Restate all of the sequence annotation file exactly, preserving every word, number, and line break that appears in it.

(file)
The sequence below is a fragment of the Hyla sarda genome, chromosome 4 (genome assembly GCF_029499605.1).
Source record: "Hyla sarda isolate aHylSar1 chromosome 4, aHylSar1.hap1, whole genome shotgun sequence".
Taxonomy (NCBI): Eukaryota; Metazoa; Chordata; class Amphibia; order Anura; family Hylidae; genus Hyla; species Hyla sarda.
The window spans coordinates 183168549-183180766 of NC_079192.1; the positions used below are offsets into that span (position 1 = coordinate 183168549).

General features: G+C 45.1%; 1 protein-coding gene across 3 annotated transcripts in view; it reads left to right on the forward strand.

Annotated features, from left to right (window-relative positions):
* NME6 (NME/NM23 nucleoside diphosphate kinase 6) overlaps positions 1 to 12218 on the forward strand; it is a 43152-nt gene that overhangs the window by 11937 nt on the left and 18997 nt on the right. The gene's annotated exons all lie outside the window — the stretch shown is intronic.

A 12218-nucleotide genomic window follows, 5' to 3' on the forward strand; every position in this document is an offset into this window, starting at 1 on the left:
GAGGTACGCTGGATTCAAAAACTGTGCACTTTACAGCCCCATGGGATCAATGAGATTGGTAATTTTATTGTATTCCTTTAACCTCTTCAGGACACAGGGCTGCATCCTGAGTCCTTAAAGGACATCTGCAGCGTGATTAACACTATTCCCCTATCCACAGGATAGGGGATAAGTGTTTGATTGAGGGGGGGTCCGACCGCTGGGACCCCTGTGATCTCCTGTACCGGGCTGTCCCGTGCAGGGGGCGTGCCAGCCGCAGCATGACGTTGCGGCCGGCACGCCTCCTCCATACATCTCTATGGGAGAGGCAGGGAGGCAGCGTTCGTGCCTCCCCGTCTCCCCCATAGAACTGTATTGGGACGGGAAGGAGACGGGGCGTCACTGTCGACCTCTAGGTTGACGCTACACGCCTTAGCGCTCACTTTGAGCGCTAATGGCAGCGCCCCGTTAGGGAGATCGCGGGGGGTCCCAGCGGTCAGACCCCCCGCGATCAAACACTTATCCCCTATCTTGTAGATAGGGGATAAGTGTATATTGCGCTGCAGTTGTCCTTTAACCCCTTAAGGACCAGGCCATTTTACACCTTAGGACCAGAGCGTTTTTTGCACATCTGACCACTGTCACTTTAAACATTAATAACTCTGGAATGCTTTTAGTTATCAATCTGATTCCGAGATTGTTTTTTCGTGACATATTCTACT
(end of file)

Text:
The sequence below is a fragment of the Hyla sarda genome, chromosome 4 (genome assembly GCF_029499605.1).
Source record: "Hyla sarda isolate aHylSar1 chromosome 4, aHylSar1.hap1, whole genome shotgun sequence".
Taxonomy (NCBI): Eukaryota; Metazoa; Chordata; class Amphibia; order Anura; family Hylidae; genus Hyla; species Hyla sarda.
The window spans coordinates 183168549-183180766 of NC_079192.1; the positions used below are offsets into that span (position 1 = coordinate 183168549).

General features: G+C 45.1%; 1 protein-coding gene across 3 annotated transcripts in view; it reads left to right on the forward strand.

Annotated features, from left to right (window-relative positions):
* NME6 (NME/NM23 nucleoside diphosphate kinase 6) overlaps positions 1 to 12218 on the forward strand; it is a 43152-nt gene that overhangs the window by 11937 nt on the left and 18997 nt on the right. The gene's annotated exons all lie outside the window — the stretch shown is intronic.

A 12218-nucleotide genomic window follows, 5' to 3' on the forward strand; every position in this document is an offset into this window, starting at 1 on the left:
GAGGTACGCTGGATTCAAAAACTGTGCACTTTACAGCCCCATGGGATCAATGAGATTGGTAATTTTATTGTATTCCTTTAACCTCTTCAGGACACAGGGCTGCATCCTGAGTCCTTAAAGGACATCTGCAGCGTGATTAACACTATTCCCCTATCCACAGGATAGGGGATAAGTGTTTGATTGAGGGGGGGTCCGACCGCTGGGACCCCTGTGATCTCCTGTACCGGGCTGTCCCGTGCAGGGGGCGTGCCAGCCGCAGCATGACGTTGCGGCCGGCACGCCTCCTCCATACATCTCTATGGGAGAGGCAGGGAGGCAGCGTTCGTGCCTCCCCGTCTCCCCCATAGAACTGTATTGGGACGGGAAGGAGACGGGGCGTCACTGTCGACCTCTAGGTTGACGCTACACGCCTTAGCGCTCACTTTGAGCGCTAATGGCAGCGCCCCGTTAGGGAGATCGCGGGGGGTCCCAGCGGTCAGACCCCCCGCGATCAAACACTTATCCCCTATCTTGTAGATAGGGGATAAGTGTATATTGCGCTGCAGTTGTCCTTTAACCCCTTAAGGACCAGGCCATTTTACACCTTAGGACCAGAGCGTTTTTTGCACATCTGACCACTGTCACTTTAAACATTAATAACTCTGGAATGCTTTTAGTTATCAATCTGATTCCGAGATTGTTTTTTCGTGACATATTCTACT